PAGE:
• Take a warm bath. Not too hot or you’ll run into the same problems. Add some essential oils, such as jojoba, to the bathwater to help moisturize your skin.

Avoid Moisturizers Made With Alcohol & Sodium

Alcohol and sodium are common bases for moisturizers. Though they may give you fast, temporary relief from chapping or dryness, they can exacerbate the problem in the long term.

Instead, use oils, such as pure coconut oil, or moisturizers based on honey or pollen. Even petroleum jelly will work. These will give you better long term relief. Some may come with a higher price tag, but you will use a lot less.

Get As Much Sunshine As Possible

Anytime I see the sun shining, I disconnect my laptop from my desk workstation and relocate my mobile office to a spot in the direct sunlight.

Not only does sunshine provide Vitamin D, but it also seems to have some strong anti-depressant properties without the frightening side affects you get with the pills. Considerable evidence suggests that exposure to sunshine also improves the body’s ability to digest food efficiently.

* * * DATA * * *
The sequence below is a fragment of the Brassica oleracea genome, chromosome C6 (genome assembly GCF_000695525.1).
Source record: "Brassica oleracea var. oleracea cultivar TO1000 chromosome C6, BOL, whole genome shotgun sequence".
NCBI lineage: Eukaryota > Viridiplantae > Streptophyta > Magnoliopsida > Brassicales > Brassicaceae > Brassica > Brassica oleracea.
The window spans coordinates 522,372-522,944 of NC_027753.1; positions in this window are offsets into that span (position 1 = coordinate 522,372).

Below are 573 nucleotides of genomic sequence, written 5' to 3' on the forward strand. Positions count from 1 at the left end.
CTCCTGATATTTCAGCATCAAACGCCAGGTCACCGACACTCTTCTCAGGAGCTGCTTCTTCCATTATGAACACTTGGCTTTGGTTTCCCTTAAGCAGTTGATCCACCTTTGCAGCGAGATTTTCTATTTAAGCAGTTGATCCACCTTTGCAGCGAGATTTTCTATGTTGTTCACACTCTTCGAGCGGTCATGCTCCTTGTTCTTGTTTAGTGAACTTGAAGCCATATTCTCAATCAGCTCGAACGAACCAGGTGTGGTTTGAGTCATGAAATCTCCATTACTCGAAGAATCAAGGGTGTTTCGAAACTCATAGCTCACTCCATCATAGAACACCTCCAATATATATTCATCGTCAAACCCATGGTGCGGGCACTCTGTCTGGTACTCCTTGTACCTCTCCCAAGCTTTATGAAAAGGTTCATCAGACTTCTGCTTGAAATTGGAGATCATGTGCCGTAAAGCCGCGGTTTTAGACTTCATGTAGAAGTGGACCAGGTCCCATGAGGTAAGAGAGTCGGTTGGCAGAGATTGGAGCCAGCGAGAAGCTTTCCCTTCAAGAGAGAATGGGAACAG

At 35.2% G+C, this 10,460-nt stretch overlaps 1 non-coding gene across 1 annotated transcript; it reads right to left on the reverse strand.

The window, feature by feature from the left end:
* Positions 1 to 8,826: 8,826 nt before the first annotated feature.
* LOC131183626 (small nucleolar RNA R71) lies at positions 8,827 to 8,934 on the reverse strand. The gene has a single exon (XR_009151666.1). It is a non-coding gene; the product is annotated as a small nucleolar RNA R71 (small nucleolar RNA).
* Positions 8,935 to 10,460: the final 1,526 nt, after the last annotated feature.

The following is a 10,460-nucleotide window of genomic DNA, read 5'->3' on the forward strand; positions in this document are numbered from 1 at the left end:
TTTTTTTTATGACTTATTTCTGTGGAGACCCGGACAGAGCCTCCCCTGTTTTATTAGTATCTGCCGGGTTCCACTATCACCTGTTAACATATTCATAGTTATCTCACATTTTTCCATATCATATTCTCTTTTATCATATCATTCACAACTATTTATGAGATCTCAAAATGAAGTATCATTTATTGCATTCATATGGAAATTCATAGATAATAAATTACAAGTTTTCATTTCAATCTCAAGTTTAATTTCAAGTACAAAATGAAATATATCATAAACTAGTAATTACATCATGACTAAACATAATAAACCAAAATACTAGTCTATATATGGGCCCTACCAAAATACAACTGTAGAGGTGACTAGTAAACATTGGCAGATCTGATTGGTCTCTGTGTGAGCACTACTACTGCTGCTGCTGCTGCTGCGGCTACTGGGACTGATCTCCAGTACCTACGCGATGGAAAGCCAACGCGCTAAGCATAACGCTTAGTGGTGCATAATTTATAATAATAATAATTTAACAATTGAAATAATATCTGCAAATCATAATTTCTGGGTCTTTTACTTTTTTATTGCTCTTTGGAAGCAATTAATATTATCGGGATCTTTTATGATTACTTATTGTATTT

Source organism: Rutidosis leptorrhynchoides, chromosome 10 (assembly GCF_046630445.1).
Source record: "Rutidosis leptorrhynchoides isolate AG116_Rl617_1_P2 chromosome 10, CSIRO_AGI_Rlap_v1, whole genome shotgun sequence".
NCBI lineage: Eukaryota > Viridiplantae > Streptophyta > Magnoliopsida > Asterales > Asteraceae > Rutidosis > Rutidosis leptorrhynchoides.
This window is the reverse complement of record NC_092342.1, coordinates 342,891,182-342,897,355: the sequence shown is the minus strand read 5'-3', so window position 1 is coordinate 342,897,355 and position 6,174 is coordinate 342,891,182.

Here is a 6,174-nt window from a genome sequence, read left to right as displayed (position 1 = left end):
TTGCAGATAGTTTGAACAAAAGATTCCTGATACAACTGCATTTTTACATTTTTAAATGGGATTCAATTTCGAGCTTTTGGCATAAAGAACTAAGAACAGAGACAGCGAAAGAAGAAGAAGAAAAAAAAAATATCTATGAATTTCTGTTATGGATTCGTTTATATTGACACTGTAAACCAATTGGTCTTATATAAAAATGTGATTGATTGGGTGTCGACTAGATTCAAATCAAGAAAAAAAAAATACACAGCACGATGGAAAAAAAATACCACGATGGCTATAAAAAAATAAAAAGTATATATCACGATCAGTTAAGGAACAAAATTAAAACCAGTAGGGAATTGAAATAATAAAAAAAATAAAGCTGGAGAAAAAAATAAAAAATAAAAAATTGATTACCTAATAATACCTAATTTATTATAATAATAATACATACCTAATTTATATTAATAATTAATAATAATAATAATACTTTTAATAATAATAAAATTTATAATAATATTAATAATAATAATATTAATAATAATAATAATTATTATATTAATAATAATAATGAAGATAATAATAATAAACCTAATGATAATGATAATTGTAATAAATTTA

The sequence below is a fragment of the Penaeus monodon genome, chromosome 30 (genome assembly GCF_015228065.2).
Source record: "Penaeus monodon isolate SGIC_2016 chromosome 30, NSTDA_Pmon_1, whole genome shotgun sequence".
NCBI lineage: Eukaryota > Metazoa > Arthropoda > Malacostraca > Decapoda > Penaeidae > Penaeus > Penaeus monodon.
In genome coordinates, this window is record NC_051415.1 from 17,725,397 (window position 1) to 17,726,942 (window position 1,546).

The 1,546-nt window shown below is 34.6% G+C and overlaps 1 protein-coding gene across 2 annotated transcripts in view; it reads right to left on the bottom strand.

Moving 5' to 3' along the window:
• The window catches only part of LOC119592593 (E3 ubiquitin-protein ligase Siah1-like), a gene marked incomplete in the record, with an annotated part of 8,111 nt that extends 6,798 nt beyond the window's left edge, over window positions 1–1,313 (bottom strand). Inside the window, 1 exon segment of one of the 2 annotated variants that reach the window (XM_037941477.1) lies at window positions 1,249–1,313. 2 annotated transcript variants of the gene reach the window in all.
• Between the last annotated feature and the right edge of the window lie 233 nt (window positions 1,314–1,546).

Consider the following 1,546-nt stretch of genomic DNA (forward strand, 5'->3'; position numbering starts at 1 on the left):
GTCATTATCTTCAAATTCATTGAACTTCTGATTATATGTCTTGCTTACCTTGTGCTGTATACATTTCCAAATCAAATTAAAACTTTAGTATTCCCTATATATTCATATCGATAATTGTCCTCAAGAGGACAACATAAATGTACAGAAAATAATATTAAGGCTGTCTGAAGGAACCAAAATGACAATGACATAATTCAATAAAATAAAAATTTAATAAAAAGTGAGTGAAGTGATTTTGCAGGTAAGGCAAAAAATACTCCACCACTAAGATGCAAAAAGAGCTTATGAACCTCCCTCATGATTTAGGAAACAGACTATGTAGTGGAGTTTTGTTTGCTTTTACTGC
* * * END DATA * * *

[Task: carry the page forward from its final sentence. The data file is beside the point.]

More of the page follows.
Keep Your Home And Work Environment Bright

I’m not sure if it’s just a placebo affect or not, but when I keep bright lights on during the day, especially if it’s cloudy and dreary outside, I feel more focused, energetic and hopeful.

Light boxes are popular in far north places such as Alaska and dark, dreary places such as Seattle. Again, I don’t know if the affects are psychological or physiological or both, but whatever the case, a lot of people report significant health and mood improvements from using them.

Spend As Much Time Outside As You Can Stand

In all the harsh winters I’ve lived through in Wisconsin, there were three winters that didn’t make me miserable. In fact, I kind of enjoyed them. One was a winter during which I spent a lot of time in California, but that doesn’t help my case here. Another was when I biked 10 miles each way to work and back through the winter. The third was when I maintained an outdoor running habit through the winter.

Many, if not most, of the problems we experience in the winter don’t come from exposure to the cold weather; they come from being sealed up indoors for months at a time with no fresh air or sunshine. The air pollution we experience in the worst industrial cities in the US doesn’t compare the the poor air quality of a sealed up home.